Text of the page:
Home | All Solution Papers » | All Columns » | All Blogs »
Rod Edwards On Why American Cities Need Black Newspapers
Ed. note: A major theme of The Minneapolis Story, Through My Eyes, is the bias of White newspapers (in Minneapolis its the Star Tribune and in St. Paul its The Pioneer Press) and the reality that if Blacks in America want the truth, they also need to read their local Black newspapers, as well as so-called alternative White papers. In Minneapolis this has meant the Spokesman-Recorder.
Another Black newspaper, Insight covers both Minneapolis and twin city St. Paul. And major alternative papers offering Blacks an unfettered voice are City Pages, and The Rake, among others.
Ron’s point: unless citizens read the Black press and the alternative press, they will not only not get the full truth, they will often get misleading information and distortion of the truth. As if to proove this point, it has now been nearly a month Despite the Star Tribune having a copy of The Minneapolis Story for nearly a month that the book was given to The Star Tribune; it is known to at least three major columnists, and probably more. And yet, despite the fact that the book is the talk of the Black community in Minneapolis (both positive and negative), meaning it is definnitely news, The Star Tribune has yet to acknowledge the book, review the book, or comment on the book. For this reason, we have decided to put Ron’s thinking on this in this one place as a way of fostering and encouraging all citizens, Blck and White, that seek the truth, to not only read but subscribe to their local Black papers and their local alternative press. What follow are exerpts that are direct quotes from the book, in chronological order as the appear in the book:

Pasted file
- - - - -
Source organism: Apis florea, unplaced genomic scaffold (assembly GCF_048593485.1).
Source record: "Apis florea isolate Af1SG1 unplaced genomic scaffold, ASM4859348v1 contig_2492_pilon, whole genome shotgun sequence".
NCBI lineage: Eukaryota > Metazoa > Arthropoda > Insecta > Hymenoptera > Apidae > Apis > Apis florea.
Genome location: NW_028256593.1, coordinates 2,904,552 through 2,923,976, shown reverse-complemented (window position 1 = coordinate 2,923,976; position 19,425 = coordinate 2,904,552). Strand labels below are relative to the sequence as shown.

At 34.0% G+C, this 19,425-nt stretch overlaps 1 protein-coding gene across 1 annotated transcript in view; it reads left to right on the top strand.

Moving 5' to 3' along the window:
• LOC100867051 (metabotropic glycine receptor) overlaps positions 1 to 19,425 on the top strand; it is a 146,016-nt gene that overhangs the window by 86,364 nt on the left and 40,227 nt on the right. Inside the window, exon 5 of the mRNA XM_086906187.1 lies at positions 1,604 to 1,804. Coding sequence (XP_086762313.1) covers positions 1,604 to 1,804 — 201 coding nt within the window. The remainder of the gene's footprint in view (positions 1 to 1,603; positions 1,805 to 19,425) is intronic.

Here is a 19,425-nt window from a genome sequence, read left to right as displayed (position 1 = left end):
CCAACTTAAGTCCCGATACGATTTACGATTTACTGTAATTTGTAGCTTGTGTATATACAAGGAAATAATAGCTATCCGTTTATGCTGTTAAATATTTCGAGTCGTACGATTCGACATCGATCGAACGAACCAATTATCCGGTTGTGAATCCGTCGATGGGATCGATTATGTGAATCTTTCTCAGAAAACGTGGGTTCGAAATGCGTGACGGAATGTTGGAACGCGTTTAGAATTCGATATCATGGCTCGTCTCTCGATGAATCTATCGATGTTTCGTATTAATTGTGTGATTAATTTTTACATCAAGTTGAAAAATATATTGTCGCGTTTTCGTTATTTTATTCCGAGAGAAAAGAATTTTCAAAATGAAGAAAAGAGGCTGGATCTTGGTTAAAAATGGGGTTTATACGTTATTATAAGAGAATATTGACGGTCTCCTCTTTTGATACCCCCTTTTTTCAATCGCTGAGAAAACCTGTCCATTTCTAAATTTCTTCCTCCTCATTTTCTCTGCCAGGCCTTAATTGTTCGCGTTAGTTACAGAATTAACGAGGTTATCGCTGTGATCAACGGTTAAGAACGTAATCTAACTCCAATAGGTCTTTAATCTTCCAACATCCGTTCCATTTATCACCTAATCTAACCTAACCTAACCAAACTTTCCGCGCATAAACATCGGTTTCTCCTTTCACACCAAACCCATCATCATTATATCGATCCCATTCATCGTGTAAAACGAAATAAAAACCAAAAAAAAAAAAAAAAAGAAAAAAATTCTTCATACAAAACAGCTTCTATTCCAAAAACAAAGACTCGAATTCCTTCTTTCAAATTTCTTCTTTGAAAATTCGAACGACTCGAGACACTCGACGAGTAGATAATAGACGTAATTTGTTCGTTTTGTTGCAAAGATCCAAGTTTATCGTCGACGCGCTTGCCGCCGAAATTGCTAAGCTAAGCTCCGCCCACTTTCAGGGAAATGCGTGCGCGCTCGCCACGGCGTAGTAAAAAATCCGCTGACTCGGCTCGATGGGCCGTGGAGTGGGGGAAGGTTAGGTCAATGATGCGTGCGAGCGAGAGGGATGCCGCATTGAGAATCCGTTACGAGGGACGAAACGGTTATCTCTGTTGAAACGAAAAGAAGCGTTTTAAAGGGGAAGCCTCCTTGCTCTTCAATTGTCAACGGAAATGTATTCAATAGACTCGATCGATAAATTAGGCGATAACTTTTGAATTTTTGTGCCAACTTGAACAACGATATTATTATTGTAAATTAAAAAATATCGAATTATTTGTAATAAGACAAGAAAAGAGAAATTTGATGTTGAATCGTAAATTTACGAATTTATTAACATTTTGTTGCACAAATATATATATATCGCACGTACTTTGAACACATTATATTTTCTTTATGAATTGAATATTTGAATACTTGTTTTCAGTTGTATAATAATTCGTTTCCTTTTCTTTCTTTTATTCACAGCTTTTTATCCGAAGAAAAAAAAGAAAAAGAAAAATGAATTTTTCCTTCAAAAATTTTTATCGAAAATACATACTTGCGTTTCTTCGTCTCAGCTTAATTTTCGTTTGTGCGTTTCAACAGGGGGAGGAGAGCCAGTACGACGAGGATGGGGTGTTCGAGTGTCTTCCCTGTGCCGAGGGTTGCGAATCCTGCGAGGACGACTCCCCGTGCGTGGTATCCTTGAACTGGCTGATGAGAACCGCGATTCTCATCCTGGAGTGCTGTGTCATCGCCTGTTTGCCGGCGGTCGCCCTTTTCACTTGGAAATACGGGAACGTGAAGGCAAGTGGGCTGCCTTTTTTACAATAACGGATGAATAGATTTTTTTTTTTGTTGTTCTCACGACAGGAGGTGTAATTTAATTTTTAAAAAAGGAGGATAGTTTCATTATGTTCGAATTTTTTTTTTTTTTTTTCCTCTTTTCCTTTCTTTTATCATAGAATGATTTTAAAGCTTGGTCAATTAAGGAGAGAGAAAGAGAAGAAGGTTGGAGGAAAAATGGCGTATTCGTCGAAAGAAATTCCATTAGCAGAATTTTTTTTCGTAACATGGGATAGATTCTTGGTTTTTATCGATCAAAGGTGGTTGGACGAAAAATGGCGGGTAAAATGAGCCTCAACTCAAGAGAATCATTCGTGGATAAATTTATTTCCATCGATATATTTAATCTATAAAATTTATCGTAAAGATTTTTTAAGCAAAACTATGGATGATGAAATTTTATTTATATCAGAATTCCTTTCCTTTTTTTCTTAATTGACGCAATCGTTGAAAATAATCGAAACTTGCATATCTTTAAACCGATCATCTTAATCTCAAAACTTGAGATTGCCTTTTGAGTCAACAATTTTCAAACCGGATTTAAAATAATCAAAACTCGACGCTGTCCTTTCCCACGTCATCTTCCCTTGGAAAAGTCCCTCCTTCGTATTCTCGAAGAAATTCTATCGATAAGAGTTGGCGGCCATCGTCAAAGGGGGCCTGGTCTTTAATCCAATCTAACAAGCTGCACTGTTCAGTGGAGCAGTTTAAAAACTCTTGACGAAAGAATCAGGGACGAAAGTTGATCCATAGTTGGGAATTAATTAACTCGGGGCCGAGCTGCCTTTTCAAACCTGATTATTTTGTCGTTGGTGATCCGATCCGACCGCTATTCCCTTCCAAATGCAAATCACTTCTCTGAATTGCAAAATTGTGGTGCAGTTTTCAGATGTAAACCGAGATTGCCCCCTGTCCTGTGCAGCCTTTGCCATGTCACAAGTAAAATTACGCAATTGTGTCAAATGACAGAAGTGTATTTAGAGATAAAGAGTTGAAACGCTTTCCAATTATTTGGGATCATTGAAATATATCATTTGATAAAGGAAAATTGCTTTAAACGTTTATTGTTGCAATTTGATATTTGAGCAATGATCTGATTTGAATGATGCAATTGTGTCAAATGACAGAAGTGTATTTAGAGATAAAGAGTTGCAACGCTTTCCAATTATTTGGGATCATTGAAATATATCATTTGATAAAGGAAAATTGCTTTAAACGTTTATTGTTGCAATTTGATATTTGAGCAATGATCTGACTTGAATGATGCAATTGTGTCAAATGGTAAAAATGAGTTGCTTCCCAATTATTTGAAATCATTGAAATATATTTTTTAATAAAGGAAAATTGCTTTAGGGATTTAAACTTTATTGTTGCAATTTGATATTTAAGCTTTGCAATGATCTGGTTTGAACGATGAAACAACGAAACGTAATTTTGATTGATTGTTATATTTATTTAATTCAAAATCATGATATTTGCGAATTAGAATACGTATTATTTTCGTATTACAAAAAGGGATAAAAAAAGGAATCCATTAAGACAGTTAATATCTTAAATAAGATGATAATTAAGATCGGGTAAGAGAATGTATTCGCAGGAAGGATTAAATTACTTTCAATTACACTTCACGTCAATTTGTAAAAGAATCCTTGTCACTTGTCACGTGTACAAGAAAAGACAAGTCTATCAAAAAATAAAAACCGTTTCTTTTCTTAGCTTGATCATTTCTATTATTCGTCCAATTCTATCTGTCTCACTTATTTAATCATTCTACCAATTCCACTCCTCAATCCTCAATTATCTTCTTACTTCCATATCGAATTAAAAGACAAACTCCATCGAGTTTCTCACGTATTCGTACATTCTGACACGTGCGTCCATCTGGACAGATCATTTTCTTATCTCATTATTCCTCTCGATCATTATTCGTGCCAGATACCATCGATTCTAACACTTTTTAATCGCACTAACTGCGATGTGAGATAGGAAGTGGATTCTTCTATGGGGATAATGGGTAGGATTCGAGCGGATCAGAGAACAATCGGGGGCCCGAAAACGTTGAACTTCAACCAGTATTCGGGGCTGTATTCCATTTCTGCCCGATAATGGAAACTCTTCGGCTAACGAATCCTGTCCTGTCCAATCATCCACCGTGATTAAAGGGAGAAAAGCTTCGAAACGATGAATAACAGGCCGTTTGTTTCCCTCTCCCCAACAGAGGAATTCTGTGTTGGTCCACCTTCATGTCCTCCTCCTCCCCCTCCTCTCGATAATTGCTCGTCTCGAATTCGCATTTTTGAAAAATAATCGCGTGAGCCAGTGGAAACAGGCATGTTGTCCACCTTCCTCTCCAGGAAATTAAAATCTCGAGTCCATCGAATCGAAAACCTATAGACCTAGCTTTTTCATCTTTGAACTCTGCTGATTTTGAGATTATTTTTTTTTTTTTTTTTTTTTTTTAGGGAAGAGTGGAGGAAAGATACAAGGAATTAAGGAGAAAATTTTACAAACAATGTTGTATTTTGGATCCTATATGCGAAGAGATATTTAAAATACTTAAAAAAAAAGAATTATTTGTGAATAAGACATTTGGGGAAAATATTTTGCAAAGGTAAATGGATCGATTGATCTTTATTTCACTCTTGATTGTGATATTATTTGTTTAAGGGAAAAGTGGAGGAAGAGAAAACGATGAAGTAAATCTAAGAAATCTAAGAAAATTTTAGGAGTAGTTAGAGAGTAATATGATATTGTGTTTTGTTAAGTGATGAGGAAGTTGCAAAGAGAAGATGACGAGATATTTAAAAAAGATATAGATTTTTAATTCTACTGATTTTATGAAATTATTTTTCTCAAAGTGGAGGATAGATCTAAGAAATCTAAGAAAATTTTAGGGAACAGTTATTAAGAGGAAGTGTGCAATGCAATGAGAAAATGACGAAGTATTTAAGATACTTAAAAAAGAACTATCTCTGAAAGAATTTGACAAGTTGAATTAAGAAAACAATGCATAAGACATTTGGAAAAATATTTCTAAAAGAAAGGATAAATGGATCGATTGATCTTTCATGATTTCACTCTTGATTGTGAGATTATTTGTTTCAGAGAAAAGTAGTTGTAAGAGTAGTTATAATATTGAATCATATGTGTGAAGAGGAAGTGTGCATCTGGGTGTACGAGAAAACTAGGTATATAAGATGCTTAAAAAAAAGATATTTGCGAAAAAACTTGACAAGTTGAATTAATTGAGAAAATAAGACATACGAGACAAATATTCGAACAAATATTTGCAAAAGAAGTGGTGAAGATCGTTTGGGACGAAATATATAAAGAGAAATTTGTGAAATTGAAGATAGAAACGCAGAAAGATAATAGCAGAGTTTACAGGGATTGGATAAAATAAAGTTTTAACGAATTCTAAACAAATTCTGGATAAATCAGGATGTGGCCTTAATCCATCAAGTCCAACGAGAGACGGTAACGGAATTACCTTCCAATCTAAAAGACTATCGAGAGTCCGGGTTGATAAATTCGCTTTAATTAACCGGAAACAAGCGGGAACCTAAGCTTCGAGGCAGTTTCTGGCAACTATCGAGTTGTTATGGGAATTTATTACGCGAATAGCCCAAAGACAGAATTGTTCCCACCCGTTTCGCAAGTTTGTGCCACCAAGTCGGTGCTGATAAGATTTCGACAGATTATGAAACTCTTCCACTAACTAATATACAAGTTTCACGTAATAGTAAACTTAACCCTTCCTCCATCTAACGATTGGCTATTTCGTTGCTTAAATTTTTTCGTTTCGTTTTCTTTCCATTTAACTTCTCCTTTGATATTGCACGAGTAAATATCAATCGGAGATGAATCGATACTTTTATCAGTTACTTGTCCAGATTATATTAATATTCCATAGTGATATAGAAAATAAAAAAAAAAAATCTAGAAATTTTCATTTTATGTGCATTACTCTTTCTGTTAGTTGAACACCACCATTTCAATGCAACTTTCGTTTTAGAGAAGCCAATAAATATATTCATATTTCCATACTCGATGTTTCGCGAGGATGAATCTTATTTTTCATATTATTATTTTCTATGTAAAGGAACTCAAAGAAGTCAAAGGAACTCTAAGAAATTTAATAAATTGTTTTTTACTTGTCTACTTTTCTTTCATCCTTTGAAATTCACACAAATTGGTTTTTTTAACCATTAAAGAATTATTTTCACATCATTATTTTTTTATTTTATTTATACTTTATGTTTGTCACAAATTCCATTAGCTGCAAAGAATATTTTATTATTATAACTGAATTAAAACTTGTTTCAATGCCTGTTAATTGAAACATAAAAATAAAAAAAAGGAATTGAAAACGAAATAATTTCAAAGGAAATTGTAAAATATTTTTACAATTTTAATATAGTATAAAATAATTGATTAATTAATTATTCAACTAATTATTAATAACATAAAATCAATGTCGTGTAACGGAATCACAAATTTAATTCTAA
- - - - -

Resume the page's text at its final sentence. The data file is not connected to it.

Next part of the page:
About some of what I say you may ask: “If this is true, how come I haven’t read about it in the newspaper?” That alone helps prove one of my points: that what you have missed in the Minneapolis Star Tribune or in the St. Paul Pioneer Press, the mouthpieces of the puppet-masters, has been written about in the nn-Recorder, the Minneapolis Black newspaper. So read on. In Minneapolis, as in many cities, it is the Black newspapers that carry the most truth (p. 3).
My special audience for this book is the African-American readers of Minneapolis and, in particular, the readers of the Minnesota Spokesman-Recorder, [and Insight]the only independent [Black] news voices in Minneapolis (as it is with Black newspapers in many cities). More than any others, Black newspapers know the importance of not being “asleep at the switch” when it comes to knowing what is going on. It is a matter of survival to always “know what time it is” in terms of what is going on. This book is about what time it is in Minneapolis (p. 4).